Providing a key level of support within The Last Duel and hastening the actions of the lead characters is Ben Affleck as Count Pierre d’Alençon, the liege lord to whom Carrouges and Le Gris must swear their allegiance to and he’s a deviantly despicable character. Possessing absolute power in the province of Normandy, Affleck’s Count Pierre is a wholly debauched narcissist who only exists to serve his basest desires and his playboy existence of women and wine make him a wholly scandalous character. As Count Pierre, Affleck steals every scene in which he appears and there’s a good dose of bawdy comedy thanks to his extremely over-the-top performance which gives The Last Duel a sense of levity and produces some unintentional laughs from the audience.

Bringing everything together in The Last Duel is the film’s primary female protagonist and heroine of the story Lady Marguerite de Carrouge who is portrayed in an incredible performance by the immensely talented Jodie Comer. Let it be heard that Comer is just flawless in her role in The Last Duel and her commitment to the character and her actions pay a grand sense of tribute to the true historical character of Marguerite and the courage she faced in the horrific ordeal that she had to overcome. Comer gives an incredibly complex and shifting performance as Marguerite due to the film’s unique sense of perspective storytelling and it isn’t until the final act where we see her come into her own within the story and it’s here that Comer excels in the part and completely takes control of the film.

Comer gives an incredibly layered performance as Marguerite and we get to see many different sides to her character. A dutiful wife who wants to become a doting mother, Comer is an exquisitely beautiful creature and perfectly compliments the gorgeous costumes that she is clothed in by Academy Award-winning costume designer Janty Yates. Comer is true to the historical character of Marguerite and portrays her as an educated, well-read and thoughtful woman who is dutiful and clever in the running of her estates and she makes a profound mark on the audience with her performance. The Last Duel is truly Jodie Comer’s movie and she is nothing short of exceptional, presenting the true story of a woman who survived a terrorifying event and who fought tooth and nail to claim back her respect and see justice done.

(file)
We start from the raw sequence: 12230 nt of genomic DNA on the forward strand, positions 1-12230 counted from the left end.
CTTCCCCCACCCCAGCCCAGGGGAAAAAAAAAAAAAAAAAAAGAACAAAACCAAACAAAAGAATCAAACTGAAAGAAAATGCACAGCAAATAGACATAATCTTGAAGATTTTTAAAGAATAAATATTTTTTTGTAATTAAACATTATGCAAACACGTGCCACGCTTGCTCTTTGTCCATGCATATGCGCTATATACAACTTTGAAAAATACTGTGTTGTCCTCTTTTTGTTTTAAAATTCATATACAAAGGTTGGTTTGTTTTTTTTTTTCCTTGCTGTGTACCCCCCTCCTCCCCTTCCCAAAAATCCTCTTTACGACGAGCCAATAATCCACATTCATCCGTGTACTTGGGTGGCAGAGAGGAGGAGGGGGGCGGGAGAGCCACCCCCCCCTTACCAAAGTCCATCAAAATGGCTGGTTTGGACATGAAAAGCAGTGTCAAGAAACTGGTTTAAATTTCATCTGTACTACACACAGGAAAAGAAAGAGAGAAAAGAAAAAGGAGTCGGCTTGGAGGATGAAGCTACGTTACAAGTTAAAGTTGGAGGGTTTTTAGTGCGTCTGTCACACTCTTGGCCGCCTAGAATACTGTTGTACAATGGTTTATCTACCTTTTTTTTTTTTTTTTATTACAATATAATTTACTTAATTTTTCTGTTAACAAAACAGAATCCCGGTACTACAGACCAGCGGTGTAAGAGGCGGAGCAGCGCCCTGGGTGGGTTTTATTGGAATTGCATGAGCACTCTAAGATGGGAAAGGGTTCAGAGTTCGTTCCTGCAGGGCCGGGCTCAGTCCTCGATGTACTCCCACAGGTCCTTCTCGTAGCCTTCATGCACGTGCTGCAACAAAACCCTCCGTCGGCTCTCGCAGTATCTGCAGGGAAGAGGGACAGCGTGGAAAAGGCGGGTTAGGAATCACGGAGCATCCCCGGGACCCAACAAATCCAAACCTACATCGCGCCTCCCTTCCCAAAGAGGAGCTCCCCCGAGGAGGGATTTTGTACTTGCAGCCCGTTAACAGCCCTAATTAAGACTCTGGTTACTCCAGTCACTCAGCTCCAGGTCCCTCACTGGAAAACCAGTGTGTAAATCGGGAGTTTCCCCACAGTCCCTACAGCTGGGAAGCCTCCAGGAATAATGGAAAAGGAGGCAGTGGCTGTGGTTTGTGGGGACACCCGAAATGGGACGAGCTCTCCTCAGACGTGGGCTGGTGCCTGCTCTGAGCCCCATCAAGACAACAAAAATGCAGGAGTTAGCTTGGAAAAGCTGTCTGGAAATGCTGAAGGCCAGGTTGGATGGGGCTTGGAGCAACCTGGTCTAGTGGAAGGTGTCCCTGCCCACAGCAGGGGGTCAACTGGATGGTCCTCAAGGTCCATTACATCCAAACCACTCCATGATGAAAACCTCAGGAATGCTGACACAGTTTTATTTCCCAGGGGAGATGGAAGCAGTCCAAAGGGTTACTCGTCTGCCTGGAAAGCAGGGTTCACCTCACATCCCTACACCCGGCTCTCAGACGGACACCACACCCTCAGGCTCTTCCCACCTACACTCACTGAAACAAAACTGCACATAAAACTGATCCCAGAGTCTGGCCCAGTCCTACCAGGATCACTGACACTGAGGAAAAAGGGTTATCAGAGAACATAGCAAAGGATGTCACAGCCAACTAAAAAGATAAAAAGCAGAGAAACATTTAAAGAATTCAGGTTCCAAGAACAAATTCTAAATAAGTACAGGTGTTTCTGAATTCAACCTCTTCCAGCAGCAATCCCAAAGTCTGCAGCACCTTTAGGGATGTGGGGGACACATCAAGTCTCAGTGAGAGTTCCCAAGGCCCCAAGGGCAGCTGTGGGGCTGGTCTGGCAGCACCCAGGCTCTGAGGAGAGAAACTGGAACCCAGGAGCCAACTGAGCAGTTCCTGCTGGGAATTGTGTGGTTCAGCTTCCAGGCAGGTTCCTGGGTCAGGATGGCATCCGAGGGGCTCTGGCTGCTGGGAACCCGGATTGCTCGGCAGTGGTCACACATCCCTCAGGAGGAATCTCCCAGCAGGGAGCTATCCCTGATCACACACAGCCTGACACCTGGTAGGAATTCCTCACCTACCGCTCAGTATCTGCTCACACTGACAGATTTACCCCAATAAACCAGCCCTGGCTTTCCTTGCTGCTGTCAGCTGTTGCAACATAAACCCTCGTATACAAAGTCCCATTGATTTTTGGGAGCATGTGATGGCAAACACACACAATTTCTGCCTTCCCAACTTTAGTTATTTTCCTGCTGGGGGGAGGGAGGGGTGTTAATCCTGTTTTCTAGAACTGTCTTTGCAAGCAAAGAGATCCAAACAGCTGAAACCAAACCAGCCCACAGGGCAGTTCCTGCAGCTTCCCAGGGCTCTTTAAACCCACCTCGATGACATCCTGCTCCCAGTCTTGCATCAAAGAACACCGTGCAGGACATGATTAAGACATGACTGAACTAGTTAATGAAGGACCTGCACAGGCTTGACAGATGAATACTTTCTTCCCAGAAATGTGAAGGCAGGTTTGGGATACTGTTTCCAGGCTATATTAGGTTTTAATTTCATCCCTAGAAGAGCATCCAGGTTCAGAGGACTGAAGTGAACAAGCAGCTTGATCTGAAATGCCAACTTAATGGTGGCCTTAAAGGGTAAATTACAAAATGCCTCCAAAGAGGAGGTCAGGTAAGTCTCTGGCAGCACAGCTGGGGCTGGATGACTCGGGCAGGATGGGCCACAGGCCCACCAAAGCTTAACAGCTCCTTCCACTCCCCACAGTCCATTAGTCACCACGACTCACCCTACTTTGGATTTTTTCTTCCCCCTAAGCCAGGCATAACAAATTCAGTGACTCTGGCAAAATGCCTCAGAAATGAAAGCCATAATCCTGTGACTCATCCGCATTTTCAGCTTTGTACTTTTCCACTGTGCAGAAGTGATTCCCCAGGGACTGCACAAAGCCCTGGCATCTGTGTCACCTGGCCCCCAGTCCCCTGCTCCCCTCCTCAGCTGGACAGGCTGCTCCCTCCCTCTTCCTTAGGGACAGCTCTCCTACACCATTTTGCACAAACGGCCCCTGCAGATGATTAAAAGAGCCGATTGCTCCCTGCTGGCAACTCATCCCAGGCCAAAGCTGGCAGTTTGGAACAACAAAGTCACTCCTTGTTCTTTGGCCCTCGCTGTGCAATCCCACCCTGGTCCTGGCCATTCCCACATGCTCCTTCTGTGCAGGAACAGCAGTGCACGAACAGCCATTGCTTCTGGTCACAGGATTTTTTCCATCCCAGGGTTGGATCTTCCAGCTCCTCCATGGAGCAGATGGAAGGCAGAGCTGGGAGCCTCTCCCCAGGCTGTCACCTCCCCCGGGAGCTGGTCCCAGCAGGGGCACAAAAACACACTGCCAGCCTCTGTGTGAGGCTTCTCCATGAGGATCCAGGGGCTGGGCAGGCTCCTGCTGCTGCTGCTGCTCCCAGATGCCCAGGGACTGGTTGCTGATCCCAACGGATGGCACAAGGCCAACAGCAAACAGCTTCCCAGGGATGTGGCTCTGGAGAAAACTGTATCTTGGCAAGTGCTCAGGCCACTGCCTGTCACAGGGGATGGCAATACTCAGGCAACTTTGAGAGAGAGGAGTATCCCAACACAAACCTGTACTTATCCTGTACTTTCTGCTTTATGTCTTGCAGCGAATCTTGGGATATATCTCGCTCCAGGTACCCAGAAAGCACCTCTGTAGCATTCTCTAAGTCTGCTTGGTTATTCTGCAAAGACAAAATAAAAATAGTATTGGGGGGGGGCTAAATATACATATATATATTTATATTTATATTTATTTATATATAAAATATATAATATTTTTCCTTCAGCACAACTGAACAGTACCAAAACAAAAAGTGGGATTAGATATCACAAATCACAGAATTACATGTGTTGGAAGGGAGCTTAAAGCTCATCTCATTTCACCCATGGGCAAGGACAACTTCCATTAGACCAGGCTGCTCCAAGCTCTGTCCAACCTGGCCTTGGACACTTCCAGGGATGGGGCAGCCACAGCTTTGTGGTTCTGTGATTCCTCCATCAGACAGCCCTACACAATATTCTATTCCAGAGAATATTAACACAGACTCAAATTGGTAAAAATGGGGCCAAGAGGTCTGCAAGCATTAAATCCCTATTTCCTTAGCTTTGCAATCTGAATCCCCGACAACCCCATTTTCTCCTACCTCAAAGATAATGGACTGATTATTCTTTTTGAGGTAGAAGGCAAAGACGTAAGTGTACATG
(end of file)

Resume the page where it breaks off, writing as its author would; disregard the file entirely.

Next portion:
The Last Duel is a film that does not sugarcoat its raw story and Scott produces a picture that is not some fantasy of the Middle Ages but is instead a true representation of the gritty and dangerous reality of what life would have been like in the period. While modern audiences may have their own ideas of the concept of chivalry here it is merely an idea that is spoken, but certainly not practised and the reality of life is far harsher and colder. This is a time when power was exerted by the blade of a sword and Scott builds out a complex and interesting narrative shaped by political intrigue and an archaic legal process. Themes of justice and the truth do prevail within the story, but they are not delivered until The Last Duel’s shocking third act and are very much in keeping with the time period.

Alongside its rousing sense of historical drama, The Last Duel also brings to the screen the sheer brutality of medieval warfare. And Scott holds nothing back as the carnage reaches the silver screen. There is nothing pretty or stylized about the combat of The Last Duel, instead, there is just the hard-hitting ferocity of bladed combat in full force. Think of two rugby scrums smashing into one another with each man holding a five-foot razor blade in their hands while they savagely have at one another. This is The Last Duel in action and the final fight between Damon and Driver as Carrouge and Le Gris is of two animals going at each other with the choke chains pulled off. It’s bloody and dirty as they slam into each other and the idea of knightly honour is completely left off this battlefield. It’s a raw spectacle to watch and your heart will be in your throat the whole time as you clamber to see who comes out on top and what fate awaits for Marguerite de Carrouge.

The Last Duel is an exceptional piece of cinema built by a master craftsman at the top of his game. Colossal in scope, this is a film that honours the true history of its narrative and presents the truth of an incredibly courageous woman who shook a country to its knees in her quest for absolute justice. The Last Duel is a cinematic feat of pure amazement and should be seen on the big screen for maximum impact.

Image: 20th Century Studios